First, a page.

Thursday, December 30, 2021

Ten Creative Projects from 2021

"The Children Who Played at Slaughtering"
(Art: Chris Gleason)

I’m not horribly prolific, but considering it took forty years before I decided it was time to call myself a playwright (as opposed to an actor or a director) I am at least gratified to create one play a year. Sometimes they even get produced. 

Last year I wrote Forget About Me (The Breakfast Club Play) and over the course of one year had submitted that one to forty-five different places; theaters, competitions, and festivals. Beginning January 1, I expect to receive a number of rejections and also a lot of silence.

No matter. As the man said, “Move on.” I have already begun submitting my new play, No One Wants To Work Anymore. I have a job. I have my family and my health. The work continues, and move on.

These are ten artistic projects I have been involved with in some capacity during 2021.

Mrittika Chatterjee
"What Happened"
(Chennai Art Theatre)
Savory Taṇhā (sixteen short plays performed by a rotating ensemble)

The year began with fully-realized Zoom performances of this piece, produced by Cleveland Public Theatre and presented over three weekends with the company performing different roles for four different iterations of the script. If it was possible to have a live theatrical event during the shutdown, this was it.

What Happened produced by Chennai Art Theatre 

As things began to open up in other parts of the world, a postponed performance of I Hate This, re-titled What Happened for Indian audiences, opened in Chennai. For the first time, this monodrama was divided between two actors. Chennai Art Theatre remounted the work in Pondicherry in October!

All-Ohio Thespian Show: Time Capsule 

This year the All-Ohio Thespian Show was an online collection of short films called Time Capsule, chronicling the year 2020, season by season. It was all-original, written and produced by the students themselves, directed by Chennelle Bryant-Harris. I was tapped as dramaturge and New York-based artist SMJ was the movement coach.

The Children Who Played at Slaughtering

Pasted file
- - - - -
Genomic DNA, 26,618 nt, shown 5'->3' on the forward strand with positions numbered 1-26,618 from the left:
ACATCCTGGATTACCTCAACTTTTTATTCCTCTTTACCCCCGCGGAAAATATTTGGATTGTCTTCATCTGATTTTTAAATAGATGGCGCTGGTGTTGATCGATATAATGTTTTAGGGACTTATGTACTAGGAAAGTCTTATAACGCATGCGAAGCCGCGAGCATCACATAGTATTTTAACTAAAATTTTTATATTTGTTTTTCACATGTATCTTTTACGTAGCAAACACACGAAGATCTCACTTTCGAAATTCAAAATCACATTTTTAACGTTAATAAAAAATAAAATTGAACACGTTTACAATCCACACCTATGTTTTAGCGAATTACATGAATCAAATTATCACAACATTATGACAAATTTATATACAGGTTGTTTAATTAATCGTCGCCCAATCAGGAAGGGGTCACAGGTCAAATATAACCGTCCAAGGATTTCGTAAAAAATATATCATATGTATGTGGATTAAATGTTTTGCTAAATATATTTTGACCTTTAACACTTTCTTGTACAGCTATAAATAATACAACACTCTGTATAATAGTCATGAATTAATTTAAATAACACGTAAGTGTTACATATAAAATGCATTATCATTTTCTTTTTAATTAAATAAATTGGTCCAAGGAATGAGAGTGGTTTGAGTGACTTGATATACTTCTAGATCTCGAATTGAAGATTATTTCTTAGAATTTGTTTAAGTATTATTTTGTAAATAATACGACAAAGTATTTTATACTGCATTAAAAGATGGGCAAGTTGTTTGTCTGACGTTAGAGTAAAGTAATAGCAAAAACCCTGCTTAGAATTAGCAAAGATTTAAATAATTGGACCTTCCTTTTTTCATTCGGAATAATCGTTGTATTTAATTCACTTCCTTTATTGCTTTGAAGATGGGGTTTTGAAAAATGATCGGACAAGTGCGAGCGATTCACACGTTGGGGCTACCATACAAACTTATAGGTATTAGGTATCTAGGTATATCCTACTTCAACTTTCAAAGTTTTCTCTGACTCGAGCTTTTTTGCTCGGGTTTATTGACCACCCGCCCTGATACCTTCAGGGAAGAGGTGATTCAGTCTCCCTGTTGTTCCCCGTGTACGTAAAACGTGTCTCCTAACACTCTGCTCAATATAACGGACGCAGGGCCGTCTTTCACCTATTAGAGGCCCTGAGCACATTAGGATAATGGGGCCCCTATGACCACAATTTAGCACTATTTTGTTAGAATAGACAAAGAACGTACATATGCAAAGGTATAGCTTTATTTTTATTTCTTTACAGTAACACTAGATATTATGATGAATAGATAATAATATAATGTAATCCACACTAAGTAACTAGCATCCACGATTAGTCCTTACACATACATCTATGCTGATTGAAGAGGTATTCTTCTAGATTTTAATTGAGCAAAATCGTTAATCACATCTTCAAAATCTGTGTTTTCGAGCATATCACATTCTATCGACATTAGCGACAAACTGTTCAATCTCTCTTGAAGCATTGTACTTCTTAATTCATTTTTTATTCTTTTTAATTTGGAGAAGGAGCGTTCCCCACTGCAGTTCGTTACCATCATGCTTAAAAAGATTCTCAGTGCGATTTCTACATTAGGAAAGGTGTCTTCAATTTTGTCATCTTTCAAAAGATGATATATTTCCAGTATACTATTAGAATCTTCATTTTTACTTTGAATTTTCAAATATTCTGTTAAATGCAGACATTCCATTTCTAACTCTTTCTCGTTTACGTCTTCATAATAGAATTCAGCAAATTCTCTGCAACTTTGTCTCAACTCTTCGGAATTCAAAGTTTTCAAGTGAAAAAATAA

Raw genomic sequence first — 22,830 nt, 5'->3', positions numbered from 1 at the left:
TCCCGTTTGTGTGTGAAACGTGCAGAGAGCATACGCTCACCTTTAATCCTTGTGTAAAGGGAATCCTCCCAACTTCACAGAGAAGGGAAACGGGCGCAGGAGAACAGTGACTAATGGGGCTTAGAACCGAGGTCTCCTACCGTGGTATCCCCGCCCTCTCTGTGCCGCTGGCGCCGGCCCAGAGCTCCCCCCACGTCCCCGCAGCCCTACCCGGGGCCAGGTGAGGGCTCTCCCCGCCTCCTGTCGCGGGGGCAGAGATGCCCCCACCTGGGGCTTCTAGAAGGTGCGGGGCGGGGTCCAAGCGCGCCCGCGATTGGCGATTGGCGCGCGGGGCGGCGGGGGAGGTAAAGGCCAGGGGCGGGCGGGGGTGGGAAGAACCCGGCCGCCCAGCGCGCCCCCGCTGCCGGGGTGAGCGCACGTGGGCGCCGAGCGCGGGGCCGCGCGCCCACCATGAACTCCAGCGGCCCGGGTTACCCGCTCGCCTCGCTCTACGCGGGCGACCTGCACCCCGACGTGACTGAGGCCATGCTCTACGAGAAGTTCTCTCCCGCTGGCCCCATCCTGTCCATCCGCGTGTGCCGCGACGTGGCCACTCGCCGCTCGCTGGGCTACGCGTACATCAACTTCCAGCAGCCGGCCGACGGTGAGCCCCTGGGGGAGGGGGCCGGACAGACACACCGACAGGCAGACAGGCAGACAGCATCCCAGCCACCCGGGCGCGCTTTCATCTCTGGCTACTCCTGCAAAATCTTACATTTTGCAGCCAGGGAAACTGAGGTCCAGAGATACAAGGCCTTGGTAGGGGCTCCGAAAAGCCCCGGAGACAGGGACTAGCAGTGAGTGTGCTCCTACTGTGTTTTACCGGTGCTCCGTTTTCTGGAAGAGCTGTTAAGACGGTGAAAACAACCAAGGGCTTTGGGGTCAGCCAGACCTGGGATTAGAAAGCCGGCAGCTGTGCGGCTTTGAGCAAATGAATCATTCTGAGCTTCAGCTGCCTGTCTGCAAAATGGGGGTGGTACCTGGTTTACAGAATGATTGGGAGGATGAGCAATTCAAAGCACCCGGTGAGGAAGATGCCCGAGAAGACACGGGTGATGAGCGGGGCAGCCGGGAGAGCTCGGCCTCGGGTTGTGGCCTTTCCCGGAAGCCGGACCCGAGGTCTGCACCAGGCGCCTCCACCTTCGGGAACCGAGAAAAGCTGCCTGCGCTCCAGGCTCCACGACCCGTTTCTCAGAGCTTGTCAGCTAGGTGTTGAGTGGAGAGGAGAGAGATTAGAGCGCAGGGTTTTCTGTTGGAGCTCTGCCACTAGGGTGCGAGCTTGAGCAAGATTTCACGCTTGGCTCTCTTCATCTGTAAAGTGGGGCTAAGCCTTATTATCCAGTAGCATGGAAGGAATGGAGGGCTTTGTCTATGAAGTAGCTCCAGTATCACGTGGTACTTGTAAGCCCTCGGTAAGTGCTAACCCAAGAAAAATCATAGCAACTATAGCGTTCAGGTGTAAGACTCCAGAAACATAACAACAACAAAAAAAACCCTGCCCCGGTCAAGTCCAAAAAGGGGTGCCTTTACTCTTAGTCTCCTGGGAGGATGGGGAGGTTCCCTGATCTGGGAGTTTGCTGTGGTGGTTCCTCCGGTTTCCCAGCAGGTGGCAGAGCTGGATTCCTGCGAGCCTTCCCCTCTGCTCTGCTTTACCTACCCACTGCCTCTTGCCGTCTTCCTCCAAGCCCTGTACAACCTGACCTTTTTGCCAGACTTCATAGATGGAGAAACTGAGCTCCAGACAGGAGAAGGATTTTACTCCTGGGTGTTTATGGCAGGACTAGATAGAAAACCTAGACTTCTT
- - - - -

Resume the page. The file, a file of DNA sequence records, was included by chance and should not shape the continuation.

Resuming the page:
The NEOMFA Playwrights Festival went virtual in 2021, short films were adapted from short play scripts. My piece was an animation from my take on the Grimm’s Folk Tale, The Children Who Played at Slaughtering, directed by Dan Riordan, animation by Chris Gleason. It’s a seriously bent piece of work and I fear that if it is ever posted online it may ruin my career as the writer of children’s plays.

The Negative Zone (comic book)

My final project for a course in Comics Studies and Queer Theory was a book adapted from a short play scripts about comic book shops from the early 1980s. Every Saturday for ten weeks I spent the entire day (or longer) creating one page. I’m pretty pleased with the result, which you can read as a digital comic for only $1.99.

I Hate This produced by Playhouse Square

Last spring we recorded an amazing filmed version of our story, performed by James Rankin, and also directed by Chennelle. Ananias Dixon as videographer also played a major role in the shape the work has taken. We are still trying to decide the best way to present this piece, but I am grateful that it is done. It’s something I have fantasized about for over fifteen years.

"Sherlock Holmes Meets the
Bully of Baker Street"
(Jupiter Christian School)
The Great Lakes Theater School Residency Program

For (over) twenty years I have been working with actors to bring the residency program into area schools. This year is different, for too many reasons. But the people are so good.

Sherlock Holmes Meets the Bully of Baker Street

Last Spring I was delighted to learn that not only was my Holmesian pastiche to be published by Pioneer Drama Service, but that the script had received the Shubert Fendrich Memorial Playwriting Award! 

Schools in the United States and Canada are now taking up their own productions of Sherlock and Vicky running down missing paintings and the bully of Baker Street (see photo from the Jupiter Christian School production, right). 

It is madness to think that only two years ago we were creating the original production for live performance in area schools.

School Residency Program
(Great Lakes Theater)
10 Minutes to Midnight: 9 Quirky Plays for the Holidays

There was a time when a major part of my creative output was shepherding writers to create short plays on a single theme, and I was very gratified to be one writer in such a project curated by someone else. Directed by Caitlin Lewins with Ananias, for Cleveland Public Theatre, this was a delightful way to end the year. 

NEOMFA Playwrights Festival 2022

The world is shutting down, again. Don’t act surprised. Last week there was a small gathering to read through those plays which (maybe, hopefully) will be presented at the NEOMFA Playwrights Festival at convergence-continuum in early 2022. I have a ten minute play which is (currently) titled The Ocean Breathes Salty. What’s crazy is that two of the four actors in this ten-minute piece attended Camp Theater! in years past.

However the new year shapes up, we will create. It's what we do, right?

Wednesday, December 29, 2021

Smile (book)

Sarah Ruhl
(Sally Deng, New York Times)